Judge dismisses suit challenging Special Order 40
LA Daily News Wire Services
Article Last Updated: 06/25/2008 11:24:31 AM PDT
A Los Angeles judge dismissed a taxpayer lawsuit today that sought to repeal a long-standing directive prohibiting Los Angeles police officers from asking arrestees about their immigration status.
Los Angeles Superior Court Judge Rolf M. Treu sided with the city and the American Civil Liberties Union, which claimed there were no triable issues raised in the suit.A judge is scheduled to rule today on a challenge to a taxpayer suit that seeks to repeal a long-standing directive prohibiting Los Angeles police officers from asking arrestees about their immigration status.
Treu was asked by the city and the American Civil Liberties Union to dismiss the lawsuit on grounds there are no triable issues. He heard arguments on the motion June 10 and has had it under submission since then.
Los Angeles resident Harold P. Sturgeon filed suit in May 2006 against police Chief William J. Bratton and members of the Police Commission, seeking to have Special Order 40 declared unlawful.
In court papers, Sturgeon's lawyers call Special Order 40 “essentially a `Don't Ask, Don't Tell' policy regarding illegal aliens.”
Sturgeon is requesting that a permanent injunction be issued to prevent taxpayer money from being used to enforce it. He and other critics say the 28- year-old mandate from the Los Angeles City Council hampers the LAPD's ability to exchange information with federal immigration officials.
The order is intended to avoid discouraging illegal immigrants from reporting crimes and assisting police.
In their court papers, lawyers for the City Attorney's Office maintain the directive does not prevent the LAPD from working closely with federal Immigration and Customs Enforcement officials.
“There is no evidence … to show that ICE has ever complained that they have not had the assistance of LAPD, or that LAPD has not come when they are called,” the city's court papers state.
In their court papers, ACLU lawyers maintain Special Order 40 is consistent with federal law and not in conflict with it.
Paul J. Orfanedes of Judicial Watch Inc., one of Sturgeon's lawyers, maintains the order is a misapplication of his client's taxpayer dollars. He also contends the order is being applied in a broader way than the text of it allows.
Deputy City Attorney Vibiana M. Andrade said Sturgeon's lawyers have not shown any pattern of unconstitutional enforcement of Special Order 40.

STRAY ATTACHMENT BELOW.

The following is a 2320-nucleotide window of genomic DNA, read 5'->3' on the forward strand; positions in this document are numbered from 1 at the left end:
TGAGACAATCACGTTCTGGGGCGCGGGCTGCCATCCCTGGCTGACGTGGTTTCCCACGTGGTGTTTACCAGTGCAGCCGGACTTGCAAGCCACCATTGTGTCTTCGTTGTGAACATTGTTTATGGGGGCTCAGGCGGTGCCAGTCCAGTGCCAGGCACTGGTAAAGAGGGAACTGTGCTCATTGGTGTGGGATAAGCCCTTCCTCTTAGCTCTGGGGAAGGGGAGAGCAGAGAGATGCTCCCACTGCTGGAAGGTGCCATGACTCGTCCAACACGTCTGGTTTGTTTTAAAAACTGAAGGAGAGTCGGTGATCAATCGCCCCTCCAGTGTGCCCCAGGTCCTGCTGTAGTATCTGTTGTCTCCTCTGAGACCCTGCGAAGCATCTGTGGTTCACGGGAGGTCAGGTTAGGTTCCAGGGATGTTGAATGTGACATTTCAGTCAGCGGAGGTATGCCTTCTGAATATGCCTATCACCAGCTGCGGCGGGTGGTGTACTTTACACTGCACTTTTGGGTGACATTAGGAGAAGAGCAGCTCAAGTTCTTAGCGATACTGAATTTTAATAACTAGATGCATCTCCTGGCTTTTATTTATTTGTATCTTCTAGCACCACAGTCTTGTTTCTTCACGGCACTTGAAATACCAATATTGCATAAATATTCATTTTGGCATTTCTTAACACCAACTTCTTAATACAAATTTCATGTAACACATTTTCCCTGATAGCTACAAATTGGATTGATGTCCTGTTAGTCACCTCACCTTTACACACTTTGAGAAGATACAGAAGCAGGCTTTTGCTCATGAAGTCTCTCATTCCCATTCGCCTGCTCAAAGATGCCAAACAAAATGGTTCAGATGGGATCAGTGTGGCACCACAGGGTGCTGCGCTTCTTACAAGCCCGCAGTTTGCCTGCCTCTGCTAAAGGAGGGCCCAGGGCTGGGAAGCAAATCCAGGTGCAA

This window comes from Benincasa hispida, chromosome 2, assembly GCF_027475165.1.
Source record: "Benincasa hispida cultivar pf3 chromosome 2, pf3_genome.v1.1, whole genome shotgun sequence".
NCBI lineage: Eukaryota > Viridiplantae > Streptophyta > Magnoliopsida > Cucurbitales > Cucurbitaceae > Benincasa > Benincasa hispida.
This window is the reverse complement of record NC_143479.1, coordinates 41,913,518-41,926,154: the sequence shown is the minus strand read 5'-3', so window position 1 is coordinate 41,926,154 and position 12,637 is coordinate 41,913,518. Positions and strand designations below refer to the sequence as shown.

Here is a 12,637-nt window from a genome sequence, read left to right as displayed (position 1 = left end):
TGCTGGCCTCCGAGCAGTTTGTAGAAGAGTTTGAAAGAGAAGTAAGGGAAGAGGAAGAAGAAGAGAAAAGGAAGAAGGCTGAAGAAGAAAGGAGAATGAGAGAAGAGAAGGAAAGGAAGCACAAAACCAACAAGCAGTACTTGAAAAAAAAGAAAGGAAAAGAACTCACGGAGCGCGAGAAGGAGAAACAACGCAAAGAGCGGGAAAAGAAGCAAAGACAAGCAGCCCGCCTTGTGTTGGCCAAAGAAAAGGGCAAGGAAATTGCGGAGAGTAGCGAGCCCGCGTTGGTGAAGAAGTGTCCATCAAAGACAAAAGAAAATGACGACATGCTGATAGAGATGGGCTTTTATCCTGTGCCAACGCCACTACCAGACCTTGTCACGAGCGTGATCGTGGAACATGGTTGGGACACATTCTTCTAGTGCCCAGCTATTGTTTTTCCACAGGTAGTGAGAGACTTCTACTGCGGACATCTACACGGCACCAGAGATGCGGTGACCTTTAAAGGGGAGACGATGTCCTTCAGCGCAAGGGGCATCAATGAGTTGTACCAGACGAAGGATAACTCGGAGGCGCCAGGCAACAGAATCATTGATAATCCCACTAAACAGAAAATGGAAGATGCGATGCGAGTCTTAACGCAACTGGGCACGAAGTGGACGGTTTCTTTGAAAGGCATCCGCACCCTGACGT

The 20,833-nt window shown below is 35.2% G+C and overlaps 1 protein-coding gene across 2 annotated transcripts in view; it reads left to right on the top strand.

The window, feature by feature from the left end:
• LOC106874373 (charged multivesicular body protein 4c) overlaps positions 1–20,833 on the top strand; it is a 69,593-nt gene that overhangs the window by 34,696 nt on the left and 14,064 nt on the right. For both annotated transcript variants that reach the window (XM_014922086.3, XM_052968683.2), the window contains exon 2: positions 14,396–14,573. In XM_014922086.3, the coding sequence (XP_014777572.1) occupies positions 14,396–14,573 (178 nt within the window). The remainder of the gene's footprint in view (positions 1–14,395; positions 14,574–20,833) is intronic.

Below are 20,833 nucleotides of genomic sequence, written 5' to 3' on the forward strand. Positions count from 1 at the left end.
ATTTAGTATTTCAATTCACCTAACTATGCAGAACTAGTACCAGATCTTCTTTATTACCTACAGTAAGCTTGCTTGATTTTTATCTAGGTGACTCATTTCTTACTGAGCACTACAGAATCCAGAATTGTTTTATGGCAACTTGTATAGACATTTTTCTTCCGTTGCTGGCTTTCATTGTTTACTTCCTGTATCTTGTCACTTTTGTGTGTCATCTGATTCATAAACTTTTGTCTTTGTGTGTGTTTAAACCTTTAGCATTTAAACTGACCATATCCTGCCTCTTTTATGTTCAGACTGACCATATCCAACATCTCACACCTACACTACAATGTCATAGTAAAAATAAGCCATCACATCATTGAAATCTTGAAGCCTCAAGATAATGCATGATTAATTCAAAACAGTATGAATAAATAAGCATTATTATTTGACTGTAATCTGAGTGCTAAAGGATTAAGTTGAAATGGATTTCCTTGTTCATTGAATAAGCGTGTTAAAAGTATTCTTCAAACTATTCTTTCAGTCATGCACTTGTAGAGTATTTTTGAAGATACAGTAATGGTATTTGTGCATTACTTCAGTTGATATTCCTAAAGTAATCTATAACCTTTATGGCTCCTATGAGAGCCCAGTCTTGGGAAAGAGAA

Treu ruled in September 2006 that four groups that assist undocumented immigrants can intervene as defendants in the case. They are working with the City Attorney's Office to keep Special Order 40 on the books.
The ACLU of Southern California represents the four community groups: Break the Cycle; Los Jornaleros (The Day Laborers); El Comite de Jornaleros (The Committee of Day Laborers); and El Instituto de Educacion Popular del Sur de California (The Institute of Popular Education of Southern California).
ACLU attorney Hector O. Villagra said after the June 10 hearing that he was encouraged by the tenor of Treu's questions, many of which focused on conflicts in law and whether Sturgeon believes the order as a whole is unconstitutional, or only when applied in certain instances.
If Treu denies the city's motion and the case goes to trial — now tentatively set for Monday — the city has listed Chief William Bratton on its list of possible witnesses.
Sturgeon's lawyers have included KABC AM morning radio host Doug McIntyre — who did an on-air interview with Bratton in March 2007 — on their witness list. McIntyre has been a strident critic of what he maintains is the lax enforcement of immigration laws.
Last year, the Los Angeles City Council went on record against any future federal legislation that would force the Los Angeles Police Department to change its policy on identifying undocumented immigrants.
Debate over the issue was reignited earlier this year when Jamiel Shaw Jr., a high school football star, was killed — allegedly by a reputed gang member who was in the country illegally. The suspect, Pedro Espinoza, had been released from county jail the day before the slaying.
Special Order 40 did not apply in that case because Espinoza's original arrest was outside the city of Los Angeles and he was housed in